Find the interval(s) on which the graph of y=f(x) is concave up if f(x) =\int_0^x...


Find the interval(s) on which the graph of {eq}y=f(x){/eq} is concave up if {eq}f(x) =\int_0^x \frac{1+t}{1+t^2}dt{/eq}.

Leibniz integral rule.

The most general form of differentiation under the integral sign states that: if f(x,t) is a continuous and continuously differentiable (i.e., partial derivatives exist and are themselves continuous) function and the limits of integration a(x) and b(x) are continuous and continuously differentiable functions of x, then

$$\frac{d}{dx}\int_{a(x)}^{b(x)} f(x,t)dt= f(x,b(x))b'(x)-f(x,a(x))a'(x)+\int_{a(x)}^{b(x)}\frac{\partial}{\partial x}f(x,t)dt $$

In the case where a(x) and b(x) are constant functions, this formula reduces to the simpler form

$$\frac{d}{dx}\int_{a}^{b} f(x,t)dt=\int_{a}^{b}\frac{\partial}{\partial x}f(x,t)dt $$

The graph of y = f (x) is concave upward on those intervals where y = f"(x) > 0. The graph of y = f (x) is concave downward on those intervals where y = f"(x) < 0.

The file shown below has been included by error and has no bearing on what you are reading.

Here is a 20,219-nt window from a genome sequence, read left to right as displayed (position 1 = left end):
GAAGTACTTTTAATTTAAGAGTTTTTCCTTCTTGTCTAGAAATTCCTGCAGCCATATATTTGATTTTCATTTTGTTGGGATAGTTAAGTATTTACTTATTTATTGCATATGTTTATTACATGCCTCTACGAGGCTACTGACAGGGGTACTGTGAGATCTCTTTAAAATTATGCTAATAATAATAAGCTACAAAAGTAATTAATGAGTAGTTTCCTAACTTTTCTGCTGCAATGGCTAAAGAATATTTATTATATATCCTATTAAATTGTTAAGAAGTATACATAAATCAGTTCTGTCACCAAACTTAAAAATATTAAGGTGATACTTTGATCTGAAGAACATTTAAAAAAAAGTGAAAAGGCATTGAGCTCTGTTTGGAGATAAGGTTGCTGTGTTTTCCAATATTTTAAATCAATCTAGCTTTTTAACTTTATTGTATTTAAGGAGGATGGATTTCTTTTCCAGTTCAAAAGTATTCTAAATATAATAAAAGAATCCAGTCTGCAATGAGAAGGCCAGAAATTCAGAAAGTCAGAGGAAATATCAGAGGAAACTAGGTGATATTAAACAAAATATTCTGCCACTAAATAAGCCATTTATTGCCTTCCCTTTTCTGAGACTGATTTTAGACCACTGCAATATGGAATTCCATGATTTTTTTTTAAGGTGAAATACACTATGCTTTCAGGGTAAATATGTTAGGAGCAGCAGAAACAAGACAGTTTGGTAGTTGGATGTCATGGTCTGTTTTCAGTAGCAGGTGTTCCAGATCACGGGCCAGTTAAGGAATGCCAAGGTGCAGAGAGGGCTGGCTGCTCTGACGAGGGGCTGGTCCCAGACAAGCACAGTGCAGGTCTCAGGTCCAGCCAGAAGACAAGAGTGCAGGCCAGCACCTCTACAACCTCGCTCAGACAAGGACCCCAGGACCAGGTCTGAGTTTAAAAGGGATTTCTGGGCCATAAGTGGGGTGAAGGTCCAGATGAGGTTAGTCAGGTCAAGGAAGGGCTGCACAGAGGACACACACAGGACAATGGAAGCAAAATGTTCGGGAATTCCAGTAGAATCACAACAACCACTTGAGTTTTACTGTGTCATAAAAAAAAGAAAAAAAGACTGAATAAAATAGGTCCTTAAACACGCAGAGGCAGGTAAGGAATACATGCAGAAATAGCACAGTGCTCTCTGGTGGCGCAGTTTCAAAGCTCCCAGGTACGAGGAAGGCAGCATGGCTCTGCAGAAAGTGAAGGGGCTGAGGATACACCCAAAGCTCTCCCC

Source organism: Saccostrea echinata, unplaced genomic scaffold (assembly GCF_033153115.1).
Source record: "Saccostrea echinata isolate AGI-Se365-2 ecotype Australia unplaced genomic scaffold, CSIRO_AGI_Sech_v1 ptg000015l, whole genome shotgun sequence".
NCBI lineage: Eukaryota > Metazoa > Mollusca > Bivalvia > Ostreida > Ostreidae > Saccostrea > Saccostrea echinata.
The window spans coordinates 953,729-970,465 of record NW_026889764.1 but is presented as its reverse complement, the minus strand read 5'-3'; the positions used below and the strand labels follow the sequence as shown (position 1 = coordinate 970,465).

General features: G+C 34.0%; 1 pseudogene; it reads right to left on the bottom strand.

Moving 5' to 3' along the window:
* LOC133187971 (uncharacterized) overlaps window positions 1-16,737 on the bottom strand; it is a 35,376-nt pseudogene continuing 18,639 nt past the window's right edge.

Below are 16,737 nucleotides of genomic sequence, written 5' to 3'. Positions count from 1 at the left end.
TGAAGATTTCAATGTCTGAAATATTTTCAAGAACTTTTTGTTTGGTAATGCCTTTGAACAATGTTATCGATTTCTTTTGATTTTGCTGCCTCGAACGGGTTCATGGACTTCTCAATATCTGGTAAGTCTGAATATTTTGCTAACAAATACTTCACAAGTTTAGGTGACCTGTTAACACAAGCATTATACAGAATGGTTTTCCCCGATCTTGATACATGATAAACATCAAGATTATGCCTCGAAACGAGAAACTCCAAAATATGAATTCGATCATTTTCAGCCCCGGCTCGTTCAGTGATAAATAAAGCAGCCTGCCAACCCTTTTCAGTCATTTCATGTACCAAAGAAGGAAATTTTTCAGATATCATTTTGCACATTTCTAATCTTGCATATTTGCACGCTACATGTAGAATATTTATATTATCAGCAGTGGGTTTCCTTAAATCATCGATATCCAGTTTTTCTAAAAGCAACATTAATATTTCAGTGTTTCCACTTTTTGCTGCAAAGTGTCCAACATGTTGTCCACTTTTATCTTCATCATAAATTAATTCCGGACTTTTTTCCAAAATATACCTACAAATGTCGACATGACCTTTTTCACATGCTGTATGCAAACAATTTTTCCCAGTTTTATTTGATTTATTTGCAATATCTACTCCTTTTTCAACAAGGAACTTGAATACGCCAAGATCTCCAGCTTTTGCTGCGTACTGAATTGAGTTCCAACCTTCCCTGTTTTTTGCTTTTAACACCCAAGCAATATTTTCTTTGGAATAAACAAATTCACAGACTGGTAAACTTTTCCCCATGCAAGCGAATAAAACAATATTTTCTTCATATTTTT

Answer and Explanation:

{eq}\text{To find the intervals where the function f(x) is concave up we have to find the first and second derivative of f(x)}\\ {/eq}

$$\text{To find the first derivative of f(x) we will use Leibniz integral rule i.e. }\\ \frac{d}{dx}\int_{a(x)}^{b(x)} f(x,t)dt= f(x,b(x))b'(x)-f(x,a(x))a'(x)+\int_{a(x)}^{b(x)}\frac{\partial}{\partial x}f(x,t)dt\\ f'(x) =\frac{d}{dx}\int_0^x \frac{1+t}{1+t^2}dt=\frac{1+x}{1+x^2}\cdot \frac{d}{dx}(x)-\frac{1+x}{1+x^2}\cdot \frac{d}{dx}(1)+\int_{a(x)}^{b(x)}\frac{\partial}{\partial x}\frac{1+t}{1+t^2}dt\\ f'(x)=\frac{1+x}{1+x^2}-0+0\\ f'(x)=\frac{1+x}{1+x^2}\\ \text{Now, calculate second derivative of f(x)}\\ f"(x)=\frac{(1+x^2)(1)-(1+x)(2x)}{(1+x^2)^2}\\ f"(x)=\frac{-x^2-2x+1}{(1+x^2)^2}\\ \text{equate }f"(x)=0\\ f"(x)=\frac{-x^2-2x+1}{(1+x^2)^2}=0\\ -x^2-2x+1=0\\ x^2+2x-1=0\\ x=-1\pm\sqrt2\\ \text{At }x<-1-\sqrt2,\;f"(x)<0,\\ \text{At } -1-\sqrt2>x<-1+\sqrt2,\;f"(x)>0,\\ \text{And at }x>-1+\sqrt2,\;f"(x)<0\\ \text{So, the function is concave down on the interval }(-\infty,-1-\sqrt2)U(-1+\sqrt2,\infty) \text{ and concave up on interval }(-1-\sqrt2,-1+\sqrt2)\\ $$

Learn more about this topic:

Understanding Concavity and Inflection Points with Differentiation

from Math 104: Calculus

Chapter 10 / Lesson 6

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